When Israel saw Joseph's sons, he said, “Who are these?” Joseph said to his father, “They are my sons, whom God has given me here.” And he said, “Bring them to me, please, that I may bless them.” 10 Now the eyes of Israel were dim with age, so that he could not see. So Joseph brought them near him, and he kissed them and embraced them. 11 And Israel said to Joseph, “I never expected to see your face; and behold, God has let me see your offspring also.” 12 Then Joseph removed them from his knees, and he bowed himself with his face to the earth. 13 And Joseph took them both, Ephraim in his right hand toward Israel's left hand, and Manasseh in his left hand toward Israel's right hand, and brought them near him. 14 And Israel stretched out his right hand and laid it on the head of Ephraim, who was the younger, and his left hand on the head of Manasseh, crossing his hands (for Manasseh was the firstborn). 15 And he blessed Joseph and said,

  “The God before whom my fathers Abraham and Isaac walked,
    the God who has been my shepherd all my life long to this day,
16   the angel who has redeemed me from all evil, bless the boys;
    and in them let my name be carried on, and the name of my fathers Abraham and Isaac;
    and let them grow into a multitude3 in the midst of the earth.”

17 When Joseph saw that his father laid his right hand on the head of Ephraim, it displeased him, and he took his father's hand to move it from Ephraim's head to Manasseh's head. 18 And Joseph said to his father, “Not this way, my father; since this one is the firstborn, put your right hand on his head.” 19 But his father refused and said, “I know, my son, I know. He also shall become a people, and he also shall be great. Nevertheless, his younger brother shall be greater than he, and his offspring shall become a multitude4 of nations.” 20 So he blessed them that day, saying,

  “By you Israel will pronounce blessings, saying,
  ‘God make you as Ephraim and as Manasseh.’”

Thus he put Ephraim before Manasseh. 21 Then Israel said to Joseph, “Behold, I am about to die, but God will be with you and will bring you again to the land of your fathers. 22 Moreover, I have given to you rather than to your brothers one mountain slope5 that I took from the hand of the Amorites with my sword and with my bow.”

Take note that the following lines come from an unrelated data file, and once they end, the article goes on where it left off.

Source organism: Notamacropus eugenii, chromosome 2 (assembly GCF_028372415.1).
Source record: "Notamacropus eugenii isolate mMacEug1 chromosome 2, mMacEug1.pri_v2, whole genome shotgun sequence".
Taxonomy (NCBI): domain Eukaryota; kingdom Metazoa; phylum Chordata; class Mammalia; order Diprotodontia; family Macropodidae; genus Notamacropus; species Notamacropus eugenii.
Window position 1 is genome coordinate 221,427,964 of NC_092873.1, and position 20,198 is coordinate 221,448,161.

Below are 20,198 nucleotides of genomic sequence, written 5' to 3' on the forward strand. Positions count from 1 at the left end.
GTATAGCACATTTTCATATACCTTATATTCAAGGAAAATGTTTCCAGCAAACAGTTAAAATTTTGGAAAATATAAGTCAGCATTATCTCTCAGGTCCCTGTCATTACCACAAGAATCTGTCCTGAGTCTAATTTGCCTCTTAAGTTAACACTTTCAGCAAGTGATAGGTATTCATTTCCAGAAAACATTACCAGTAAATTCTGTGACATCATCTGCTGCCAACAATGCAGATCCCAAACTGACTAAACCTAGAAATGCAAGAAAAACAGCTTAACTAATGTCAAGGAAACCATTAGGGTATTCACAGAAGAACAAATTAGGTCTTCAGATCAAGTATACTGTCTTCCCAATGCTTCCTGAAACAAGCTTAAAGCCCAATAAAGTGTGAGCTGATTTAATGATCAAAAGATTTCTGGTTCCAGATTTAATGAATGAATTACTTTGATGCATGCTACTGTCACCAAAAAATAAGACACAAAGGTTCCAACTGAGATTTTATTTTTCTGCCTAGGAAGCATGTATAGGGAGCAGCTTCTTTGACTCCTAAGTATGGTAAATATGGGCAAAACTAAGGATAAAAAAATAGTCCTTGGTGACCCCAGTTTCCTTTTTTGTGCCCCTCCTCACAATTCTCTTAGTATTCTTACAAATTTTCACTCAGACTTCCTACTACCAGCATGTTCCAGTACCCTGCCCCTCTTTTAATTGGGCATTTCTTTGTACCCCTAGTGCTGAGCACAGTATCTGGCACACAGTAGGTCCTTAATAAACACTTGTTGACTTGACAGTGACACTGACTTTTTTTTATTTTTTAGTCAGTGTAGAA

Footnotes

[1] 48:3 Hebrew El Shaddai
[2] 48:7 Or about two hours' distance
[3] 48:16 Or let them be like fish for multitude
[4] 48:19 Hebrew fullness
[5] 48:22 Or one portion of the land; Hebrew shekem, which sounds like the town and district called Shechem

(ESV)

Luke 1:39-80

Mary Visits Elizabeth

39 In those days Mary arose and went with haste into the hill country, to a town in Judah, 40 and she entered the house of Zechariah and greeted Elizabeth. 41 And when Elizabeth heard the greeting of Mary, the baby leaped in her womb. And Elizabeth was filled with the Holy Spirit, 42 and she exclaimed with a loud cry, “Blessed are you among women, and blessed is the fruit of your womb! 43 And why is this granted to me that the mother of my Lord should come to me? 44 For behold, when the sound of your greeting came to my ears, the baby in my womb leaped for joy. 45 And blessed is she who believed that there would be1 a fulfillment of what was spoken to her from the Lord.”

Mary's Song of Praise: The Magnificat

46 And Mary said,

  “My soul magnifies the Lord,
47     and my spirit rejoices in God my Savior,
48   for he has looked on the humble estate of his servant.
    For behold, from now on all generations will call me blessed;
49   for he who is mighty has done great things for me,
    and holy is his name.
50   And his mercy is for those who fear him
    from generation to generation.
51   He has shown strength with his arm;
    he has scattered the proud in the thoughts of their hearts;